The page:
sheep-welfare-graph

*Hill flocks may not choose both mineral supplementation of lambs and meal feeding of lambs post weaning.

Details in relation to the actions are set out in the terms and conditions, and the Department will be organising information sessions around the country to address any queries.

These venues will be available on the Department’s website.

Can farmers change actions?

The two actions chosen at this point must be adhered to by the applicant for the full duration of the scheme – which is currently proposed at four years, renewable annually.

It is therefore not possible to change actions once chosen.

sheep

How much is the payment? How long will farmers receive payment for?

Payment is €10 per eligible ewe and the scheme will run for four years. Payments are based on the completion of both chosen actions.

Failure to complete one or both actions will result in reduced payments and penalties.

After each year the farmer will be asked whether he/she wishes to continue for another year in the scheme, or to withdraw (without clawback if all of the actions are completed etc).

Also Read: Farming the most dangerous profession in Ireland – 21 farm deaths in 2016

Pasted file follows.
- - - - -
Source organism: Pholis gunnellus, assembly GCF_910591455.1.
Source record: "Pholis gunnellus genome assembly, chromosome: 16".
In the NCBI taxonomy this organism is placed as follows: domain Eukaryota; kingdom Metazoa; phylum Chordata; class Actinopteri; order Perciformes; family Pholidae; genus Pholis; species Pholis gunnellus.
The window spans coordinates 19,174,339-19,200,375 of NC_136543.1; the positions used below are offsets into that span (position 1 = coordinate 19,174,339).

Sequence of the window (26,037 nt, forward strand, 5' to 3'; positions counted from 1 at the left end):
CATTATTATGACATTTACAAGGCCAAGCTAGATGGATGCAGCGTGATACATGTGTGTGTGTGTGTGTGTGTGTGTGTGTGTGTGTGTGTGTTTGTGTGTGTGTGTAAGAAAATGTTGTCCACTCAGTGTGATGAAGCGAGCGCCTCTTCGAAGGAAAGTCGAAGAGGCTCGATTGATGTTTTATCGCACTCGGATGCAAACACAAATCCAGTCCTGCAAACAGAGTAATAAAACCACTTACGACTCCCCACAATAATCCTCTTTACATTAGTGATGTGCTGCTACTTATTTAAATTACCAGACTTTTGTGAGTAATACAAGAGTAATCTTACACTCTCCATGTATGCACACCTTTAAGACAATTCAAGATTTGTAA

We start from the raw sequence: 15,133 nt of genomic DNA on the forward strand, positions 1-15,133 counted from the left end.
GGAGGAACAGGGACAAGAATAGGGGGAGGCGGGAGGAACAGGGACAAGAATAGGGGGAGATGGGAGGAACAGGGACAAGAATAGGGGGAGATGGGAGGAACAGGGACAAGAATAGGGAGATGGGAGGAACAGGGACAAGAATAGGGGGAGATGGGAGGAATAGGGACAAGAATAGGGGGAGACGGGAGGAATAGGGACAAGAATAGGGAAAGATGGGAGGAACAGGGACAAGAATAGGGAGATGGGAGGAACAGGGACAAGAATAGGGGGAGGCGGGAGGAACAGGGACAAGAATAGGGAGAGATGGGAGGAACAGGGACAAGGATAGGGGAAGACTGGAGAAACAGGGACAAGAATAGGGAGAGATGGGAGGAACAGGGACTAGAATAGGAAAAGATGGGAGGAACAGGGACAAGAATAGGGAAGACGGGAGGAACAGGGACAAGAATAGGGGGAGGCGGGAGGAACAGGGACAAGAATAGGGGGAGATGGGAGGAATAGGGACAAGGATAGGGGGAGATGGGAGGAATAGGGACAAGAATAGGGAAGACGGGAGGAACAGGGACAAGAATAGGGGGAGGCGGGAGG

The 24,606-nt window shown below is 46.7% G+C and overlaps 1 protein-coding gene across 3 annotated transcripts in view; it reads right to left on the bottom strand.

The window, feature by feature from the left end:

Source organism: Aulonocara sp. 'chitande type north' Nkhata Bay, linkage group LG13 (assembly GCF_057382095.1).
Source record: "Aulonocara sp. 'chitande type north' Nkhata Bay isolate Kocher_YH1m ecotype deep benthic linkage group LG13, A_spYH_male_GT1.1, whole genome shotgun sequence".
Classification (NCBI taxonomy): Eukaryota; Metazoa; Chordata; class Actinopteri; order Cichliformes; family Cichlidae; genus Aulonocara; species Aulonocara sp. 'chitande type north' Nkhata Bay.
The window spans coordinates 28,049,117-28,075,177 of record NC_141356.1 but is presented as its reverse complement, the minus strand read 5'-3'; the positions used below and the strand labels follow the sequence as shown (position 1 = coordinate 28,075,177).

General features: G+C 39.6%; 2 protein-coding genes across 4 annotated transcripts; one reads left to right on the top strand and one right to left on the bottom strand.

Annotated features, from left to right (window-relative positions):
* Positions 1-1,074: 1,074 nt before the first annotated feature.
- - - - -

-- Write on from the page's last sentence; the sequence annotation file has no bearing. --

What is my number of eligible ewes?

It is the average number of breeding ewes you held in 2014 and 2015 as declared on your Sheep census. This is known as the Reference Number.

This figure should be available to you from your own records in your Sheep Log book. The Department will confirm your Reference Number after all applications have been received.

In certain circumstances this reference number can differ from the 2014/15 average

  • Where a higher number is required under a GLAS commonage management plan.
  • Where the 2016 census shows a lower number than the reference year.

I did not submit a sheep census in 2015, what can I do?

You must write to the Sheep Welfare Scheme section and provide details as to why the census was not submitted and any supporting documentation you may have that will support your case.

Every case will be looked at on its own merit and all circumstances will be taken into account. However, it must be noted that a cross compliance penalty may apply.

hill farmers GLAS

How long will the scheme last?

The scheme is currently proposed at four years, renewable annually.

Is the Scheme subject to inspection?

As with all EU funded schemes, an inspection process will be in place including:

  • On site verification of animal numbers and inspection of record book and documents to confirm actions are carried out.
  • A percentage of farmers will also be requested to return their record books and documents to the Department for examination to confirm compliance – cooperation with such requests is a condition of participation in the scheme.